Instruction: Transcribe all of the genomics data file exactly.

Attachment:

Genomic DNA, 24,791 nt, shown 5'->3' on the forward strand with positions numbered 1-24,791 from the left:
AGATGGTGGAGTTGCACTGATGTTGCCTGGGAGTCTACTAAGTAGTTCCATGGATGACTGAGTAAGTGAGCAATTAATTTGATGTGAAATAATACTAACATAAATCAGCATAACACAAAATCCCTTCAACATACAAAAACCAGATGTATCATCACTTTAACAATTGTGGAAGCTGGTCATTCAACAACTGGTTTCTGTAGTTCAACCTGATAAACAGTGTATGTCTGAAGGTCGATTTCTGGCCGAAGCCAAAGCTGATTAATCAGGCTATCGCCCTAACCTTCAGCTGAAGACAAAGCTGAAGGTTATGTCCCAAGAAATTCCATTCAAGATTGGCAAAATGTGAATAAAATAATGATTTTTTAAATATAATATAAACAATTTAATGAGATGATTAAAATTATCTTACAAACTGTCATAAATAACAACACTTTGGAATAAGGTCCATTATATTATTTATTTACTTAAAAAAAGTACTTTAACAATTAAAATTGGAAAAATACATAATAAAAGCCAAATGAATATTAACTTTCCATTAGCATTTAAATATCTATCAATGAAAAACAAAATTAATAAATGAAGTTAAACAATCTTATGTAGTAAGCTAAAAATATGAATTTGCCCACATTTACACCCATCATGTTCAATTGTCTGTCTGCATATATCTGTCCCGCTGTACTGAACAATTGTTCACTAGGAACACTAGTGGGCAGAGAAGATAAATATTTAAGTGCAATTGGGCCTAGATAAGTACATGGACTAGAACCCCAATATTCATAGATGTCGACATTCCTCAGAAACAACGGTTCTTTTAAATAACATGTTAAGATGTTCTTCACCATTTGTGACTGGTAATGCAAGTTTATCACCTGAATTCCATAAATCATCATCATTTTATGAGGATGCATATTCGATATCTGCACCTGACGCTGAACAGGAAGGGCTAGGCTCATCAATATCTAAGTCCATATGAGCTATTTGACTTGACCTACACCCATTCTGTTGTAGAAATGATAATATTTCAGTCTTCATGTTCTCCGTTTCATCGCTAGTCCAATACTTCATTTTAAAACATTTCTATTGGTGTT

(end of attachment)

Genomic DNA, 24,791 nt, shown 5'->3' on the forward strand with positions numbered 1-24,791 from the left:
AGATGGTGGAGTTGCACTGATGTTGCCTGGGAGTCTACTAAGTAGTTCCATGGATGACTGAGTAAGTGAGCAATTAATTTGATGTGAAATAATACTAACATAAATCAGCATAACACAAAATCCCTTCAACATACAAAAACCAGATGTATCATCACTTTAACAATTGTGGAAGCTGGTCATTCAACAACTGGTTTCTGTAGTTCAACCTGATAAACAGTGTATGTCTGAAGGTCGATTTCTGGCCGAAGCCAAAGCTGATTAATCAGGCTATCGCCCTAACCTTCAGCTGAAGACAAAGCTGAAGGTTATGTCCCAAGAAATTCCATTCAAGATTGGCAAAATGTGAATAAAATAATGATTTTTTAAATATAATATAAACAATTTAATGAGATGATTAAAATTATCTTACAAACTGTCATAAATAACAACACTTTGGAATAAGGTCCATTATATTATTTATTTACTTAAAAAAAGTACTTTAACAATTAAAATTGGAAAAATACATAATAAAAGCCAAATGAATATTAACTTTCCATTAGCATTTAAATATCTATCAATGAAAAACAAAATTAATAAATGAAGTTAAACAATCTTATGTAGTAAGCTAAAAATATGAATTTGCCCACATTTACACCCATCATGTTCAATTGTCTGTCTGCATATATCTGTCCCGCTGTACTGAACAATTGTTCACTAGGAACACTAGTGGGCAGAGAAGATAAATATTTAAGTGCAATTGGGCCTAGATAAGTACATGGACTAGAACCCCAATATTCATAGATGTCGACATTCCTCAGAAACAACGGTTCTTTTAAATAACATGTTAAGATGTTCTTCACCATTTGTGACTGGTAATGCAAGTTTATCACCTGAATTCCATAAATCATCATCATTTTATGAGGATGCATATTCGATATCTGCACCTGACGCTGAACAGGAAGGGCTAGGCTCATCAATATCTAAGTCCATATGAGCTATTTGACTTGACCTACACCCATTCTGTTGTAGAAATGATAATATTTCAGTCTTCATGTTCTCCGTTTCATCGCTAGTCCAATACTTCATTTTAAAACATTTCTATTGGTGTT